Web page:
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Mata Ortiz Olla, Casas Grande Style Mexican Pottery

Item number: 4252

This Mata Ortiz pottery olla--or jar--has designs based on the excavated pottery of the pre-Hispanic town of Paquimé, home of the Casas Grande people, in the Mexican state of Chihuahua. It's a large, older pot, measuring 8 1/2 inches tall, 8 inches across the belly and 4 1/2 inches across the mouth. Weighing 2 pounds 5 ounces, it's in excellent condition, with no cracks or chips and just a few paint flakes (the only noticeable one is shown in photograph #3).

The bottom of the jar is fire-darkened, which is the reason that the pot has an equator line, sometimes called the transition line (shown in photograph #2); if the pot was to be placed in the fire for cooking, then the bottom was not painted. The hand painted designs on this pot are repeated geometrics in black and red on the smoothed clay, our favorite being the eye with its eyebrow. The interior was partly smoothed but is still rough and obviously handmade.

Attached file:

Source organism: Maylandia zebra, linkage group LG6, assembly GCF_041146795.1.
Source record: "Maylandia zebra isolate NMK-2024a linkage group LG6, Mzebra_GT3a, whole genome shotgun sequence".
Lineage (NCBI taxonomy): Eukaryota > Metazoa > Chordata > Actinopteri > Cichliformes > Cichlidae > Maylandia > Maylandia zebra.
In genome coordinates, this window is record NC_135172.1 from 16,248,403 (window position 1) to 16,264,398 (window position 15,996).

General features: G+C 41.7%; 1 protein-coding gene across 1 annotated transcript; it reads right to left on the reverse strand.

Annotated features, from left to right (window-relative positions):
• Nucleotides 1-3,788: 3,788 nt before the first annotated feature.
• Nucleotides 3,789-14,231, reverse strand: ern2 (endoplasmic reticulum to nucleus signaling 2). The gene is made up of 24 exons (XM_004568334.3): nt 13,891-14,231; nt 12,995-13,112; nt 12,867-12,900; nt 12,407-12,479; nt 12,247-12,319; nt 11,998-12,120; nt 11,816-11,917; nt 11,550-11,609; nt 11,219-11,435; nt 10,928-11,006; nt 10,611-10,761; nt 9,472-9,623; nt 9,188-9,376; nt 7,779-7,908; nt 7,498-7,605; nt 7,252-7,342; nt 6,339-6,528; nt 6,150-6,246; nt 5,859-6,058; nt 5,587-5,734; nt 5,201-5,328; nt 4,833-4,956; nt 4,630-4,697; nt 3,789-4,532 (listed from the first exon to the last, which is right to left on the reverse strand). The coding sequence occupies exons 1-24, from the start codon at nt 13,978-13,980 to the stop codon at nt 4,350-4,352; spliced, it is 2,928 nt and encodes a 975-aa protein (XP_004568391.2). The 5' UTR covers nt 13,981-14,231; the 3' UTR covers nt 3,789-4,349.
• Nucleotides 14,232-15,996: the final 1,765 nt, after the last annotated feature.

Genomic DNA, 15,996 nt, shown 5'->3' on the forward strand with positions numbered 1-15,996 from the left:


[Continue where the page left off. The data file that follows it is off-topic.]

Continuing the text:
After the town of Paquimé, with its some 2000 adobe rooms, was burned around 1340, the art of creating this pottery disappeared for centuries. It was not until the archaeologist Charles Di Peso excavated almost half the site in the 1950’s and 1960’s that the pottery sherds that were found resulted in a renewed interest in pottery making in the nearby town of Mata Ortiz. Pottery in a more modern style has also been made in Mata Ortiz, but this pot is in the traditional, ancient Casas Grande style. This handsome olla is an excellent addition to a collection and a fine decorative piece. 

PYH 4252